Thursday, October 21, 2010

Gallup: Palin's Nod a Positive with GOPers, Negative with Independents

Inside the numbers:
Palin's 31-percentage-point net positive impact on Republican voters is easily less than Bill Clinton's 48-point net positive impact and Barack Obama's 42-point net positive impact on Democratic voters. In this sense she is less of an asset to Republican candidates than the marquee Democratic campaigners are to Democratic candidates. On the other hand, her campaigning on behalf of a candidate is less likely to have a negative impact on independent voters than Obama's, -16 vs. -27. Also, Palin's -68 point net negative impact on Democratic voters is on par with Obama's -69 net negative impact on Republican voters.

The results are from a Gallup poll conducted Oct. 14-17, just before the former Alaska governor began a two-week road trip to campaign on behalf of Tea Party candidates leading up to the midterm congressional elections.

Not surprisingly, Palin's positive influence is greater among conservative Republicans than among moderate and liberal Republicans, including independents who lean Republican. Among conservative Republicans -- 62% of whom are Tea Party supporters -- 44% say Palin's campaigning on behalf of a local candidate would make them more likely to vote for that candidate, and 6% say it would make them less likely to do so. This 38-point net positive impact narrows to 7 points among moderate and liberal Republicans, 25% of whom say Palin's campaigning would make them more likely to vote for a candidate and 18% of whom say it would make them less likely to do so.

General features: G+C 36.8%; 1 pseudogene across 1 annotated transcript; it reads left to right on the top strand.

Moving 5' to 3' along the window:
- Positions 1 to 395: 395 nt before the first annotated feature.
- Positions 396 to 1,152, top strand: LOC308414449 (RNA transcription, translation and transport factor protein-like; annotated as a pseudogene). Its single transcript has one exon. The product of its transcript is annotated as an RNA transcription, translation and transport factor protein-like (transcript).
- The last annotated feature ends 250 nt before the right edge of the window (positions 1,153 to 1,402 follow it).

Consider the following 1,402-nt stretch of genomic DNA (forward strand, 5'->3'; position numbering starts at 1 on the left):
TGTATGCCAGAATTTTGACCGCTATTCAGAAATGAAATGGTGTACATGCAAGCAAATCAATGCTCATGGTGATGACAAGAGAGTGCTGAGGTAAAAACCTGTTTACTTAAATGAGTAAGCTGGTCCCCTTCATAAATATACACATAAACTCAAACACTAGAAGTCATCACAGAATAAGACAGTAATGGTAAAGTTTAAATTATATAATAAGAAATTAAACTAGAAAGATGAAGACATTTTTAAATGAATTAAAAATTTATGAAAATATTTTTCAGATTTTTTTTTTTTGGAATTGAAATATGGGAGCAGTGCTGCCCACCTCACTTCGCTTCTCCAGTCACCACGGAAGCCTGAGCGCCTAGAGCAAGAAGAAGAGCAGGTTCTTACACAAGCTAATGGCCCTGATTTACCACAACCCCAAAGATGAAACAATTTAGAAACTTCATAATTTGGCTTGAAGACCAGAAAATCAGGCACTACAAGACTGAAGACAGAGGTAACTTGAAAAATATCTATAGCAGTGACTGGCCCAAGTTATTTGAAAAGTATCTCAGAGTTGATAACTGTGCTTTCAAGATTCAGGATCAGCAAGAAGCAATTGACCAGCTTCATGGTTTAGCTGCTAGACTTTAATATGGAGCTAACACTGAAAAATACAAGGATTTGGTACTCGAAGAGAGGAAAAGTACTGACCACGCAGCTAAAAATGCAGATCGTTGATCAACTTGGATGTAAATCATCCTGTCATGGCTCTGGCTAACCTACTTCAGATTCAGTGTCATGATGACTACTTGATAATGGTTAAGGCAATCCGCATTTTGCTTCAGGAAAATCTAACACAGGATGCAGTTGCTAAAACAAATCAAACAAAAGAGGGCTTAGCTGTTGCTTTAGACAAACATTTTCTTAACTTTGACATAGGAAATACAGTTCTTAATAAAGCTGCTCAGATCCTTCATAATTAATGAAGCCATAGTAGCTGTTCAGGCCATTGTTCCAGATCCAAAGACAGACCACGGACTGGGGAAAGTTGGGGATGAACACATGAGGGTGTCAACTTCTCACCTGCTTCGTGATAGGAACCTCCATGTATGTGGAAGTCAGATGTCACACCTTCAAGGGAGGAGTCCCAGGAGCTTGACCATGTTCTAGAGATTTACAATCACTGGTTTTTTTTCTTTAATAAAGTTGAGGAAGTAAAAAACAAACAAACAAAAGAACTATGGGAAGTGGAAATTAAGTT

While Palin's influence on Republican voters as a whole is more positive than negative, the concentration of this influence among conservative Republicans underscores the risk factor she brings to the campaign trail. Although her influence on moderate and liberal Republicans is more positive than negative, this is true to a much smaller degree and is more than doubly outweighed by her negative impact on independents. This reality is likely already clear to Republican candidates who have chosen not to appear with Palin on her trips through their area.
Survey Methods

Results for this Gallup poll are based on telephone interviews conducted Oct. 14-17, 2010, with a random sample of 935 registered voters, aged 18 and older, living in the continental U.S., selected using random-digit-dial sampling.

For results based on the total sample of registered voters, one can say with 95% confidence that the maximum margin of sampling error is ±4 percentage points.

No comments: